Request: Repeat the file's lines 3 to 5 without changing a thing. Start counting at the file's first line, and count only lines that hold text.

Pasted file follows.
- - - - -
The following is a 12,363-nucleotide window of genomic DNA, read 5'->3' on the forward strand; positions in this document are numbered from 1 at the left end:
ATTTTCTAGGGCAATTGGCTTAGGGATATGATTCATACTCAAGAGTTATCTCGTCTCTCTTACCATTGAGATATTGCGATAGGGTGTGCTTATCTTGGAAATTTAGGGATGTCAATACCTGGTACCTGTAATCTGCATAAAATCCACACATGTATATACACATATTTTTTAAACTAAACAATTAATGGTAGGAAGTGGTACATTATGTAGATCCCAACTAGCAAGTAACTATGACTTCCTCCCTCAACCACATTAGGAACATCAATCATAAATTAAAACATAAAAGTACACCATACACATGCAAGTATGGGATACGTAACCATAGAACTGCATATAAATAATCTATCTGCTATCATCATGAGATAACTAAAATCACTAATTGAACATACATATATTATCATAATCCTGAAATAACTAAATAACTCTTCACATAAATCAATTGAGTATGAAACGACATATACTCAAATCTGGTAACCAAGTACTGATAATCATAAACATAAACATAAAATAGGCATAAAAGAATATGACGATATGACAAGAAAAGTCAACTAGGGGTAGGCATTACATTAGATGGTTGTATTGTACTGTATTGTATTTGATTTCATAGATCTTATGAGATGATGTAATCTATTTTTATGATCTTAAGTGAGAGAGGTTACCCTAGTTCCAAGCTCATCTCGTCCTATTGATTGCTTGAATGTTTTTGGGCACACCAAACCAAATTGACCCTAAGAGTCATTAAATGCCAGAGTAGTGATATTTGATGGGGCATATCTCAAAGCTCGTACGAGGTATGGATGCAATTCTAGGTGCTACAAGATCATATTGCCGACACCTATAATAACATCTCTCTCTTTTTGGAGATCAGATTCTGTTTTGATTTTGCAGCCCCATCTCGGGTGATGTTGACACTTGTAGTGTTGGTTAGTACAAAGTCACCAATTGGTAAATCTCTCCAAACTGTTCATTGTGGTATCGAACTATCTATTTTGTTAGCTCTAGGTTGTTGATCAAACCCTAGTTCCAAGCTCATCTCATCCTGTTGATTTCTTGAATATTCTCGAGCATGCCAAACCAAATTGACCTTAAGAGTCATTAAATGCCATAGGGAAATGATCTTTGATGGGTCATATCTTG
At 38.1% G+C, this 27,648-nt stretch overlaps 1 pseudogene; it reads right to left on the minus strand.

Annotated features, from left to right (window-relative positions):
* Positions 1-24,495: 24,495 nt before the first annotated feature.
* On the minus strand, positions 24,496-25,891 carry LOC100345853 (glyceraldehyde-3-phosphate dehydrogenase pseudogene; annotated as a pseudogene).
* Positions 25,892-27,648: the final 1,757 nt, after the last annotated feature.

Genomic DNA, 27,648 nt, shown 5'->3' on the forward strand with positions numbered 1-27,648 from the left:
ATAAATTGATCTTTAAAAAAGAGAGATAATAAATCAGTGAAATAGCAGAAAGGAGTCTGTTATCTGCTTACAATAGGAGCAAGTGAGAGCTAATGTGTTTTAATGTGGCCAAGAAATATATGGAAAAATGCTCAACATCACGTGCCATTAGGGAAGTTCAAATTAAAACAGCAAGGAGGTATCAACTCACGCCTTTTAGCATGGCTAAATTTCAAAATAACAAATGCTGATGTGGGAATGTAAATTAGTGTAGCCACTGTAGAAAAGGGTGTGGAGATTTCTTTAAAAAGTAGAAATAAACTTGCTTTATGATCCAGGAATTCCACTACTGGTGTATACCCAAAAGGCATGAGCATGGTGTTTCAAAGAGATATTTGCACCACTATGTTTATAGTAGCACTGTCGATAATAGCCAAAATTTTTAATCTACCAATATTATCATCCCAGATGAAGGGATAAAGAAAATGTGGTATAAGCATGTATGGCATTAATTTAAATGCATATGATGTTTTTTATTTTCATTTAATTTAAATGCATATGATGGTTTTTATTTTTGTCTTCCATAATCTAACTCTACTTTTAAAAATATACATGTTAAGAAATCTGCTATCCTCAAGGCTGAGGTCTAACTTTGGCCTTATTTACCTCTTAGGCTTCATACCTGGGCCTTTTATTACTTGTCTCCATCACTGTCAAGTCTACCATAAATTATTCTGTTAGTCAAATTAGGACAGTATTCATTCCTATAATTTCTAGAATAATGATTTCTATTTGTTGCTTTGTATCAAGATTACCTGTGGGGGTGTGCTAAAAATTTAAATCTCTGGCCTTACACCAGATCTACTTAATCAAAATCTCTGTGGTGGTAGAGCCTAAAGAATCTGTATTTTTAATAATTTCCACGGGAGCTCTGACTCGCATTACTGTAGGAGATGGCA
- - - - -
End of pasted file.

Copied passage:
At 38.1% G+C, this 27,648-nt stretch overlaps 1 pseudogene; it reads right to left on the minus strand.

Annotated features, from left to right (window-relative positions):
* Positions 1-24,495: 24,495 nt before the first annotated feature.